Alice Talbot, November 21, 2008


Alice Talbot, November 21, 2008


baseball hall of fame
beauty culture
Brooklyn, New York
Cooperstown, New York
Edmonston, New York
Keypunch machines
Middleburgh, New York
New York Central Mutual Fire Insurance Company
United States Navy
White Plains, New York


Born in White Plains, New York in 1923, Alice Talbot grew up in a variety of small towns and cities throughout southeaster New York. The conditions of her father's employment forced the family to move repeatedly, a total of sixteen times in as many years. She excelled in school despite the disruptions of moving, though she ultimately had to leave early to find work and help support her family. Following a series of jobs in and around New York City, Talbot enlisted in the U.S. Navy to earn necessary income and further her education in bookkeeping and accounting. Post-war employment brought Alice Talbot to Otsego County, New York, where she met her husband, established a family, and maintained a permanent home (in Cooperstown) for the past fifty-two years.

The interview with Alice Talbot, conducted with a broad biographical approach, deals with situations and events from her childhood in southeastern New York to more recent experiences in Cooperstown. As such, it touches upon a variety of historical contexts. For example, her father's multiple job changes in the 1930's, which included a stint with the Civilian Conservation Corps, illustreate the difficulty of finding steady employment during the Great Depression. This search for work not only affected a family's ability to manage its finances, but also its ability to develop a sense of place, given the frequent relocations it required. Mrs. Talbot's time with the Navy (1940-1946) as a keypunch operator points to one avenue of opportunity available to enlisted women during World War II. Over 350,000 women served in the various branches of the military. Regulations excluded women from combat positions, and thus restricted their work to a variety of auxiliary functions, which ranged from clerical and administrative duties to medical and technological positions. Mrs. Talbot's computing and record-keeping tasks reflect the supportive role give to women during World War II.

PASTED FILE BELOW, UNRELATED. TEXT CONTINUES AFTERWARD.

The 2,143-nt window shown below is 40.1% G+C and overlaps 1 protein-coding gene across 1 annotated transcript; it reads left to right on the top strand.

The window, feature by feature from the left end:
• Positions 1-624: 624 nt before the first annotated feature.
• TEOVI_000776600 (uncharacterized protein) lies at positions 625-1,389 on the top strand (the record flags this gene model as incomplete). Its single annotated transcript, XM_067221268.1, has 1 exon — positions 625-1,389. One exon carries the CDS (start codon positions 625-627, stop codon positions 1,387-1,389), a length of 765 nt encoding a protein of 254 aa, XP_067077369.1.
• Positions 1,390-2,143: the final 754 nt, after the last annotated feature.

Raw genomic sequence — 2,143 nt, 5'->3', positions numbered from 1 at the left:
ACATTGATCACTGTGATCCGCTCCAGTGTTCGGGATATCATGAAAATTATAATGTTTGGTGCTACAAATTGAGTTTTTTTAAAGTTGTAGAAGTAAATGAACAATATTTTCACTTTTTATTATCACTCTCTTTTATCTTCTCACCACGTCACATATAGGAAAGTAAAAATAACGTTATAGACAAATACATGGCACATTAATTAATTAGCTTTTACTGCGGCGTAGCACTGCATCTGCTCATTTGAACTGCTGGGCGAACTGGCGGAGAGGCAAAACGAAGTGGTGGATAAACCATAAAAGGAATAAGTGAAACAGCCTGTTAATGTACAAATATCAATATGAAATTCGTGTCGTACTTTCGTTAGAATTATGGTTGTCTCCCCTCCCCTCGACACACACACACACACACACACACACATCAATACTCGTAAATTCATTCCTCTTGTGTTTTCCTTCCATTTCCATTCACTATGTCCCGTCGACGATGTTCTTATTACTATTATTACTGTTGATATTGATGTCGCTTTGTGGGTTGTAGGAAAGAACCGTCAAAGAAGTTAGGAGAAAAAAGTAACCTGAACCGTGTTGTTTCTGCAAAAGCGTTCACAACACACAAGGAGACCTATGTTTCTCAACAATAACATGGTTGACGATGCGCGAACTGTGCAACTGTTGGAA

The connections between personal experience and larger historical moments remain largely implicit. Still, the interview offers valuable information about sense of place, educational and employment opportunities at the time, and the family dynamics experienced in childhood and adulthood. In addition, the latter part of the interview provides information about the village of Cooperstown itself. Her remarks cover the sites and daily life of Cooperstown at the time of her arrival, as well as its subsequent evolution. The town's growing baseball culture became familiar to Mrs. Talbot through her involvement with Baseball Hall of Fame activities, which resulted from her husband's former position as the Hall Director.

In the following transcription, I have tried to reproduce the language and substance of the oral history interview with only basic editing for the sake of readability. False starts, repetitions, and minor injections like "um," and "ah" have been eliminated from the text, except when they might offer insight into the interviewer's thought process or the meaning of a particular remark. Inaudible words or missing words appear as bracketed text. The use of a dash (--), when it appears in the middle of a sentence, denotes a substantial pause; when found at the end of a sentence, it indicates an interruption by the other speaker. I have chosen to preserve some grammatical mistakes and turns of phrase to remain faithful to the recording.


Kyle Radke


Cooperstown Graduate Program, State University of New York-College at Oneonta




New York State Historical Association Library, Cooperstown, NY







Online Submission



Kyle Radke


Alice Talbot


Cooperstown, NY

Original Format

digital mp3 file


Part 1 - 48:34 minutes
Part 2 - 26:39 minutes
Part 3 - 08:49 minutes



Kyle Radke, “Alice Talbot, November 21, 2008,” CGP Community Stories, accessed September 29, 2022,